Cuba and Africa
Cuba deployed 300,000 armed and 50,000 civilian internationalist volunteers in support of the Angolan people. By 1988 they had broken the back of the fascist apartheid army at Cuito Cuanavale. Castro’s account provides a timely antidote to the disinformation passed off by the multinational media as to how apartheid was overcome. As Nelson Mandela is feted by the shameless imperialists who once branded him a ‘terrorist’, new generations should know just who stood behind apartheid in South Africa. Castro castigates the US alliance with: ‘a South Africa whose troops Washington didn’t hesitate to use to invade Angola. Dictators, terrorists, thieves and confessed racists were constantly, and without the slightest scruple, incorporated into the ranks of the so-called “free world”’ (pp316/317).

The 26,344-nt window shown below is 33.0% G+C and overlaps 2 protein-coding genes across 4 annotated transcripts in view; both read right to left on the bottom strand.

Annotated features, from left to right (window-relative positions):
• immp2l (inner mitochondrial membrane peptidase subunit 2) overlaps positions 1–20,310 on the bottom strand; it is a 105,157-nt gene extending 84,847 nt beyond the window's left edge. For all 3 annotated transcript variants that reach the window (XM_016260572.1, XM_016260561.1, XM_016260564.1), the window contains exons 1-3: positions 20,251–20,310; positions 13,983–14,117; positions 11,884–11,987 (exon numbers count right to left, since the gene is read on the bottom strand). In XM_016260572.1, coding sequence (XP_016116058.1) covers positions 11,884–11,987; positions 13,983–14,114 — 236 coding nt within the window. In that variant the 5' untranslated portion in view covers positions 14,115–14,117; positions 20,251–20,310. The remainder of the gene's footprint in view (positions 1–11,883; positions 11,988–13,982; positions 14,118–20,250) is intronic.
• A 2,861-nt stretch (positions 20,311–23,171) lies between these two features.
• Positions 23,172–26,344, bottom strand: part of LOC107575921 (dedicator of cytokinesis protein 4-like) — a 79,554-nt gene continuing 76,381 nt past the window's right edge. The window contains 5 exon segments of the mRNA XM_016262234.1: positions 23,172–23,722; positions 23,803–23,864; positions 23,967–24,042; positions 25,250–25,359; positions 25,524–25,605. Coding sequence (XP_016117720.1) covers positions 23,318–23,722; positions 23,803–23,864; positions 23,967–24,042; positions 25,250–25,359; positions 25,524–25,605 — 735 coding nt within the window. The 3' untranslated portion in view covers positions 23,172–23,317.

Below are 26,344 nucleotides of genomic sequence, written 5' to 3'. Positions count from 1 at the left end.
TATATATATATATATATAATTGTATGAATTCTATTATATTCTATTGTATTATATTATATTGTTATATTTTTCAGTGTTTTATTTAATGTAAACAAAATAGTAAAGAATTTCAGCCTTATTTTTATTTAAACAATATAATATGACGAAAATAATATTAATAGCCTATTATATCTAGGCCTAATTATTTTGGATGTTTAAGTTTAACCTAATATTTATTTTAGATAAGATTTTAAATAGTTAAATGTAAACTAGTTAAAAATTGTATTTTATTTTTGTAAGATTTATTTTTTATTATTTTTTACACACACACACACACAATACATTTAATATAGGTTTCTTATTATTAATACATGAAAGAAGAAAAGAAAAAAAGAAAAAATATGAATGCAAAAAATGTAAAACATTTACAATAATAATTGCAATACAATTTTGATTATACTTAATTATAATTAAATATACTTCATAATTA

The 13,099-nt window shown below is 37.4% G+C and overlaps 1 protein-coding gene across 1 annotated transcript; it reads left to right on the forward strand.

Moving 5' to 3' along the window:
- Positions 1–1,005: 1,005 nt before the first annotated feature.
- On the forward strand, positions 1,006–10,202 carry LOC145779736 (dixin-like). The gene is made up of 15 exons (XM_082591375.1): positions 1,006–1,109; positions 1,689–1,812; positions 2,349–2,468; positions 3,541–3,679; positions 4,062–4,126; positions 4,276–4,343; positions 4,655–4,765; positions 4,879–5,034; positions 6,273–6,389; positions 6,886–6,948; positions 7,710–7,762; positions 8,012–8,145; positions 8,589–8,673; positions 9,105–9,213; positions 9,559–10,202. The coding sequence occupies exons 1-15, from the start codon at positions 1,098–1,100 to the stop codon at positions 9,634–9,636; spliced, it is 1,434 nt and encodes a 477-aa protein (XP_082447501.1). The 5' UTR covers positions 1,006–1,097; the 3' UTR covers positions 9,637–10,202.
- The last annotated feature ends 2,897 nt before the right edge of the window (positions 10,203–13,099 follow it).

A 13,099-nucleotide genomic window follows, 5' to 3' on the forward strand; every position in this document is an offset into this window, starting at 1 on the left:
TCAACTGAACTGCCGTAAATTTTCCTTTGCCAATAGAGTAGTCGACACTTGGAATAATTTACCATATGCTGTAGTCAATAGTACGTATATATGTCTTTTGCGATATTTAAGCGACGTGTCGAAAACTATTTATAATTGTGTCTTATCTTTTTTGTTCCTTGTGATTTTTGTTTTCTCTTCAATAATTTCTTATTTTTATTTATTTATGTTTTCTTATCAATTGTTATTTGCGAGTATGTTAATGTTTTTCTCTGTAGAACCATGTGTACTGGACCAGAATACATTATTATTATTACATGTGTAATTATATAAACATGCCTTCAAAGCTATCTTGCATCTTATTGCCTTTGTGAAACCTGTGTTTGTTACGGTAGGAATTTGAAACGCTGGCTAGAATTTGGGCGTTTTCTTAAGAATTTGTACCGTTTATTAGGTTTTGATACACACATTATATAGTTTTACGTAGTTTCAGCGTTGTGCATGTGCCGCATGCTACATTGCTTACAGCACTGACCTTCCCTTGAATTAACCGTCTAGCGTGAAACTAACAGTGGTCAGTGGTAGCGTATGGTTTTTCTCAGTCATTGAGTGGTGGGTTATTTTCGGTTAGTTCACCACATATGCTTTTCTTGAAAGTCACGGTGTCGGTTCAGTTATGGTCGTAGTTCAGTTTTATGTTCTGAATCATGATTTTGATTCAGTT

The Cubans mobilised support, soldiers and military equipment across 6,000 miles to confront: ‘the richest and best armed of Europe and the United States’ African puppet regimes. Castro was in command of Cuban, Angolan and Namibian fighters in the largest military operation that Cuba had ever mounted. He directed generals whom he remembered as boys in the Rebel Army. Their struggle for justice which had begun in the mountains, plains and cities of Cuba was elevated to an international level a quarter of a century later. Castro reveals here that the US, using Israel as a proxy, was involved in the supply of atomic bombs to the racist apartheid regime. As the imperialist vultures circle Africa again, from Sudan to Zimbabwe, Castro’s stirring account here confirms what has to be made common argument and knowledge today: that not one battalion, not one soldier, not one rifle was ever mobilised by Europe and the United States against apartheid in South Africa.